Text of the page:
C There is a lesson we can learn from Elimelech as we respond to world hunger. We need to keep in mind the words of Jesus and Moses: "Man does not live on bread alone, but on every word that comes from the mouth of the Lord" (Mt 4:4; cf Deut 8:3). Yes, we want to help people. But, we must also tell them the Word of the Gospel. Our response to hunger is Word & Deed.

II Naomi
A Our second character is Naomi. When she heard in Moab that the Lord had come to the aid of His people by providing food for them, she decided to return home. Naomi's decision was right, but her motive was wrong. Like her husband, her main interest was food, not fellowship with God. She looked at life, at fullness of life, in terms of bread and food and material things. She also needed to learn man does not live on bread alone.

B You don't hear Naomi confessing her sins to God. She was returning to her land but not to her Lord. Whenever we have disobeyed the Lord and departed from His will, we must confess our sin and return to the place of blessing. Abraham did that: he left Egypt and went back to the altar he had built at Bethel (Gen 13:1-3). When Jacob left Laban he, too, had to go back to Bethel (Gen 35:1). The repeated pleas of the prophets to God's people was that they turn from their sins and return to the Lord.

C Do you know what else was wrong? Naomi did not want her two daughters-in-law to go back with her. If it was right for Naomi to go to Bethlehem, where the one and only true God was worshiped, then it was right for Orpah and Ruth to also go there. Naomi should have said to the two girls what Moses said to his in-laws: "Come with us ... for the Lord has promised good things to Israel" (Num 10:29). Instead, Naomi urged them to go back to their families and their false gods (cf Ruth 1:15).

D One last thing: Naomi blamed God for her troubles. Listen to what she says:
(Ruth 1:20-21) "Don't call me Naomi, " she told them. "Call me Mara, because the Almighty has made my life very bitter. (21) I went away full, but the LORD has brought me back empty. Why call me Naomi? The LORD has afflicted me; the Almighty has brought misfortune upon me." (cf Ruth 1:13)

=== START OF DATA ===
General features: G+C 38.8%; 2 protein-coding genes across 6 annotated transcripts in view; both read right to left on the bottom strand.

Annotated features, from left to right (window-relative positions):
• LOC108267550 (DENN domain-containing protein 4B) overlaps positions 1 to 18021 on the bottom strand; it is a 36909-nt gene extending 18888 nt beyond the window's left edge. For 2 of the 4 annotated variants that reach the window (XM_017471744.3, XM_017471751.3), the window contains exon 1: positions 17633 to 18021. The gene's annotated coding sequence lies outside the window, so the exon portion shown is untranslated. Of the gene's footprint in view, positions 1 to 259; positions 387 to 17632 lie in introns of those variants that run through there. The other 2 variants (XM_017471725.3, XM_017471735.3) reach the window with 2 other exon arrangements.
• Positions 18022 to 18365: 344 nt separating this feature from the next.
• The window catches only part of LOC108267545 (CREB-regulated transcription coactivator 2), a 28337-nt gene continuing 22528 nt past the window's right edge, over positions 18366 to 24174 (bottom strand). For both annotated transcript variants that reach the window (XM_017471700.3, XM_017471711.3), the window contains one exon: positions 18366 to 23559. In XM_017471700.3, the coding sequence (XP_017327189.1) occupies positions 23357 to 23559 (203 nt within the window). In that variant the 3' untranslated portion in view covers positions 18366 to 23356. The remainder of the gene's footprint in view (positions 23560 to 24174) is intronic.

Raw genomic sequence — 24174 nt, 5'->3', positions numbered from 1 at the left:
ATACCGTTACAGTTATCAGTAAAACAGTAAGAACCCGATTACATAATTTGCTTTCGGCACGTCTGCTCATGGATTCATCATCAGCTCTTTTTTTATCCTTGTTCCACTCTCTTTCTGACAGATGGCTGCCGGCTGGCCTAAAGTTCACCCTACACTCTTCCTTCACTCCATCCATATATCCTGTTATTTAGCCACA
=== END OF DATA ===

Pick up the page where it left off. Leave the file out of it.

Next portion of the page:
I was talking about God's providence to one of our members this week. I quoted the Catechism which tells us to be patient when things go against us, to be thankful when things go well, and to be confident about the future that nothing will ever separate us from God's love (Q & A 28). We see none of that in Naomi. Instead, we see bitterness.

Again, the proper response to world hunger is Word & Deed. Man does not live on bread alone.

III Ruth
A Our third character is Ruth. She impresses me. A lot. What a source of encouragement she is to the people of God. I want to start with her conversion:
(Ruth 1:16-17) But Ruth replied, "Don't urge me to leave you or to turn back from you. Where you go I will go, and where you stay I will stay. Your people will be my people and your God my God. (17) Where you die I will die, and there I will be buried. May the LORD deal with me, be it ever so severely, if anything but death separates you and me."

Ruth's statement of conversion is one of the most magnificent confessions of faith found anywhere in Scripture. She confessed her faith in the true and living God. It was this God she wanted to worship. She knew what was at stake: she was leaving father and mother and country and people. She was living up to the ideal announced by Jesus: